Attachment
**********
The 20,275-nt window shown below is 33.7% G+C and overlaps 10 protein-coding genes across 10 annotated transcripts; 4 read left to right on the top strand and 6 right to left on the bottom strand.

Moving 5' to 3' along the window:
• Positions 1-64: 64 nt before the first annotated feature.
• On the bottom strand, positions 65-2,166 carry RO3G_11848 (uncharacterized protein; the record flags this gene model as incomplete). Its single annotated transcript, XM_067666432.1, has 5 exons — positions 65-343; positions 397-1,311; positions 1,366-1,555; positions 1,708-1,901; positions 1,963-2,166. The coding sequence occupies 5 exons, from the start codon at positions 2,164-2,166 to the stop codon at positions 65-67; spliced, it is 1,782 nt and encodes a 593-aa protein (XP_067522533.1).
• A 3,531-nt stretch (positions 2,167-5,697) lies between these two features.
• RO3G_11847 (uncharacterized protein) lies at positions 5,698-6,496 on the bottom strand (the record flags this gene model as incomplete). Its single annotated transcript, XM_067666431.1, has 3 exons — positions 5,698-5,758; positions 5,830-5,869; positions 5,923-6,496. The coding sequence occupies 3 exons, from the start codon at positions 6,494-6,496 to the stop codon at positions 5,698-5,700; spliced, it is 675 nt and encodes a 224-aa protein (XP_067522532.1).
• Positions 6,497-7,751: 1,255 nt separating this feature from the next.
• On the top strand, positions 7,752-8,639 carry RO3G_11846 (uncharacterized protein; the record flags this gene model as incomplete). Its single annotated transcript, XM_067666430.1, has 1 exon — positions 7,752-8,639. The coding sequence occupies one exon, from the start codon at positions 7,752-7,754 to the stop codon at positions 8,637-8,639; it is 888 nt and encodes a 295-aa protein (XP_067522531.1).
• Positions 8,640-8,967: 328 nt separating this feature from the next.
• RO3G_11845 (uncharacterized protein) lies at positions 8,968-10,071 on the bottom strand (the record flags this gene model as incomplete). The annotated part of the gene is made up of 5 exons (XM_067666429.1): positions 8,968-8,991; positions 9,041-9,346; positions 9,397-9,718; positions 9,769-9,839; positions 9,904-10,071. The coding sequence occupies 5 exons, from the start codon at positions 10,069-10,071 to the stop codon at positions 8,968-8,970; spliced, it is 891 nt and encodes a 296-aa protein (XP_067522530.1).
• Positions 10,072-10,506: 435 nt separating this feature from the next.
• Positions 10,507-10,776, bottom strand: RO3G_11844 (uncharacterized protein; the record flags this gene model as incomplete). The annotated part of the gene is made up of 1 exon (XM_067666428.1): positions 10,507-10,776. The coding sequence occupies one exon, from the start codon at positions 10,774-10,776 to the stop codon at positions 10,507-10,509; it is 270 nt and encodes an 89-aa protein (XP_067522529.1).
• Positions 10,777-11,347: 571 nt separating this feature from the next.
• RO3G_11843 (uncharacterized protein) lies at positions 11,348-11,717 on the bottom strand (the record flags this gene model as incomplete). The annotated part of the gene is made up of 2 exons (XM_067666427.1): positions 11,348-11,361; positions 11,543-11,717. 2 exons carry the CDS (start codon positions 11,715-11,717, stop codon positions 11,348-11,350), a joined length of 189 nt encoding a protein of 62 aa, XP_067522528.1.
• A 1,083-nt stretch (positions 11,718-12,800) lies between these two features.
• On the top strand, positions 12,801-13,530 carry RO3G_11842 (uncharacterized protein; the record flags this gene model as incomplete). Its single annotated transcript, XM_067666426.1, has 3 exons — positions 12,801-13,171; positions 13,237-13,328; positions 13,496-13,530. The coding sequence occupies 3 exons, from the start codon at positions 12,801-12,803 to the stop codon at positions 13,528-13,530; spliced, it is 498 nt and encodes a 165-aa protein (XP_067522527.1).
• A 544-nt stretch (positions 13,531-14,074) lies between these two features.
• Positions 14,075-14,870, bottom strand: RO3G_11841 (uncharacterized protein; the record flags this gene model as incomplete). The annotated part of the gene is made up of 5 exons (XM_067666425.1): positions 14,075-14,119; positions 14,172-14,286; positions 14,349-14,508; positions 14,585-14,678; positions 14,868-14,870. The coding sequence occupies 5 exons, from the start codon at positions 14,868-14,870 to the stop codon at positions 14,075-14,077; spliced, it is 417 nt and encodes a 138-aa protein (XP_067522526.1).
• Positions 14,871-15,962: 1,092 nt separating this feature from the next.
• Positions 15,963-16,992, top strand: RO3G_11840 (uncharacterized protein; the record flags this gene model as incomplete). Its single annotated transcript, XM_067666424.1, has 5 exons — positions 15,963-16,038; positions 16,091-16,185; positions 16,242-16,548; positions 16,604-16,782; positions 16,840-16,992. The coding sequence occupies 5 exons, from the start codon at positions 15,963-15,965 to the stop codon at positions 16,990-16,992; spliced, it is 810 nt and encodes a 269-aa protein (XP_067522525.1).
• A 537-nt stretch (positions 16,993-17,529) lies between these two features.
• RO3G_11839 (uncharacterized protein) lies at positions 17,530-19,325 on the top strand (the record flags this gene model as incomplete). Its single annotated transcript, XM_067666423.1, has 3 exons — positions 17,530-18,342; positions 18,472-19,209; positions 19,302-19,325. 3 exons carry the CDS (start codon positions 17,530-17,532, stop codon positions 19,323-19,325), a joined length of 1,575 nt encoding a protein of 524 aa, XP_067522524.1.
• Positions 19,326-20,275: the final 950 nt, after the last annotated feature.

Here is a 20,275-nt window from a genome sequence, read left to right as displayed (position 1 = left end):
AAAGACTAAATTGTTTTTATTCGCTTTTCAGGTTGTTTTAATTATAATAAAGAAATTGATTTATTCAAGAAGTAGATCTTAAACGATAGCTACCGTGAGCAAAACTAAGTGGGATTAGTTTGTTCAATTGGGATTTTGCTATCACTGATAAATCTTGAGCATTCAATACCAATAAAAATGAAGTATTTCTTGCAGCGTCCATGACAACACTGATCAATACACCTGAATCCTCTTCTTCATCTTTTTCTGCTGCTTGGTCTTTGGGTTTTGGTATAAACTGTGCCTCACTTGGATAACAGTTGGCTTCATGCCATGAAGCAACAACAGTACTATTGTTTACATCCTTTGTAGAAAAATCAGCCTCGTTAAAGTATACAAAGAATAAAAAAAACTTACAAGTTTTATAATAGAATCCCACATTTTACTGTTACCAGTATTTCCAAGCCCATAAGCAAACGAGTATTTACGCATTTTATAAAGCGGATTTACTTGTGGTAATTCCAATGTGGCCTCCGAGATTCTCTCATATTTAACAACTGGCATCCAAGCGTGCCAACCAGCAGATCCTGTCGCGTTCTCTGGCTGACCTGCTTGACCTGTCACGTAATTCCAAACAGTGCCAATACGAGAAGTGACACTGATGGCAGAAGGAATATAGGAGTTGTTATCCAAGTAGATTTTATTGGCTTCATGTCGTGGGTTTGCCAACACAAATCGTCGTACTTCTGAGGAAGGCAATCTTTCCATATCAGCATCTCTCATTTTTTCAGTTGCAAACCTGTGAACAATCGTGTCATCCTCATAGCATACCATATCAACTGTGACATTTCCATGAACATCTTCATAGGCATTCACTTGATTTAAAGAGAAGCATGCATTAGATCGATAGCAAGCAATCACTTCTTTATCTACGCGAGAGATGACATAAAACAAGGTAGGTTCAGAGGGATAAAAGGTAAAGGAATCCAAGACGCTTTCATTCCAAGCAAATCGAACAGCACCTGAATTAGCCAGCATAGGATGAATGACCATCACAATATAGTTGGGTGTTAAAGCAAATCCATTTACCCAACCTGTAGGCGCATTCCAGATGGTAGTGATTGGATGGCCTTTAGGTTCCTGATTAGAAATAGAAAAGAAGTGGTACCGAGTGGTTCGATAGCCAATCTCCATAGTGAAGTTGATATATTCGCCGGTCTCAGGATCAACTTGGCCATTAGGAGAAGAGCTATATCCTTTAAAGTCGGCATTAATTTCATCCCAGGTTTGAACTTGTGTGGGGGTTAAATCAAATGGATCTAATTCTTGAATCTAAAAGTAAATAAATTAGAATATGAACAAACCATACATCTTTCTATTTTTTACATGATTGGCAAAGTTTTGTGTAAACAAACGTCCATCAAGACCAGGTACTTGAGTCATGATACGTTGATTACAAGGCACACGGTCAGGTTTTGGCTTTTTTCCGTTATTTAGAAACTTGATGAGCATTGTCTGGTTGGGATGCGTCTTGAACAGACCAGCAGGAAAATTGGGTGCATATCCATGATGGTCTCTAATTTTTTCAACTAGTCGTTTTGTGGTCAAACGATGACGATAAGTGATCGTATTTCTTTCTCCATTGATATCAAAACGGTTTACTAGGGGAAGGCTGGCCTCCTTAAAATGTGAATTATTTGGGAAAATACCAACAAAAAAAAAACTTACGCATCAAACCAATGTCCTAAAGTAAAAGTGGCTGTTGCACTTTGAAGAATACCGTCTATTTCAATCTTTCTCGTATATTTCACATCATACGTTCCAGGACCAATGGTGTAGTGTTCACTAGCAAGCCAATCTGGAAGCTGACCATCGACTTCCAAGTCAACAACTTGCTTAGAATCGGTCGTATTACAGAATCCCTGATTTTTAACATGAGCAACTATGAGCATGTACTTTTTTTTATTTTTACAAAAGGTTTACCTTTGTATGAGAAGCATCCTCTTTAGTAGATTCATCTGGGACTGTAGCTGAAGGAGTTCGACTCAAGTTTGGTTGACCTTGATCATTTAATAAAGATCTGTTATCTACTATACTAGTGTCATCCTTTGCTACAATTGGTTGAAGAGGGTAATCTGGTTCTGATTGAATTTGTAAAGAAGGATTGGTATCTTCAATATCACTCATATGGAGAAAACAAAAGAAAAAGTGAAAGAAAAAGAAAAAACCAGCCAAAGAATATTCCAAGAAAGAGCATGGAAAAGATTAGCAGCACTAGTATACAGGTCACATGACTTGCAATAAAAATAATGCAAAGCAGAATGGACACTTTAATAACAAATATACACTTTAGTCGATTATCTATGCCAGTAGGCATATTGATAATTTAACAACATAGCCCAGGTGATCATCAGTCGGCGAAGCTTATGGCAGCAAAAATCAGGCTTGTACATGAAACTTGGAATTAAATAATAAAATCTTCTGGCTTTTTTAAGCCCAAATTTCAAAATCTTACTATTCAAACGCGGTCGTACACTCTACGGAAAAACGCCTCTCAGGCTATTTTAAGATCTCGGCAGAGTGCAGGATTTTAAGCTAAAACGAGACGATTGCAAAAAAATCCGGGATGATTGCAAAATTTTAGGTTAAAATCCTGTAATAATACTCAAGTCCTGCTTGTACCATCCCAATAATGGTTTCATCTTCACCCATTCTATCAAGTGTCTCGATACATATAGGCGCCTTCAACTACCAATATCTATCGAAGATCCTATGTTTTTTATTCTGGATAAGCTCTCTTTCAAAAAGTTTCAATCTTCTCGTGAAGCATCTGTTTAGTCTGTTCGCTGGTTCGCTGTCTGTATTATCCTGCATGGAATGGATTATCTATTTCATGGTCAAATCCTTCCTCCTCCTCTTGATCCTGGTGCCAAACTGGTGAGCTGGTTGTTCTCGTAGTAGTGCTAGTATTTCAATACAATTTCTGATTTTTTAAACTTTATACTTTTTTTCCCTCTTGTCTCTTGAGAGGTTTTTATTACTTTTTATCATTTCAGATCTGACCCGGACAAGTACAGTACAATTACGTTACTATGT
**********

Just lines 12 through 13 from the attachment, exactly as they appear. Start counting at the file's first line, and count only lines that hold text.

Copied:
• Positions 10,507-10,776, bottom strand: RO3G_11844 (uncharacterized protein; the record flags this gene model as incomplete). The annotated part of the gene is made up of 1 exon (XM_067666428.1): positions 10,507-10,776. The coding sequence occupies one exon, from the start codon at positions 10,774-10,776 to the stop codon at positions 10,507-10,509; it is 270 nt and encodes an 89-aa protein (XP_067522529.1).
• Positions 10,777-11,347: 571 nt separating this feature from the next.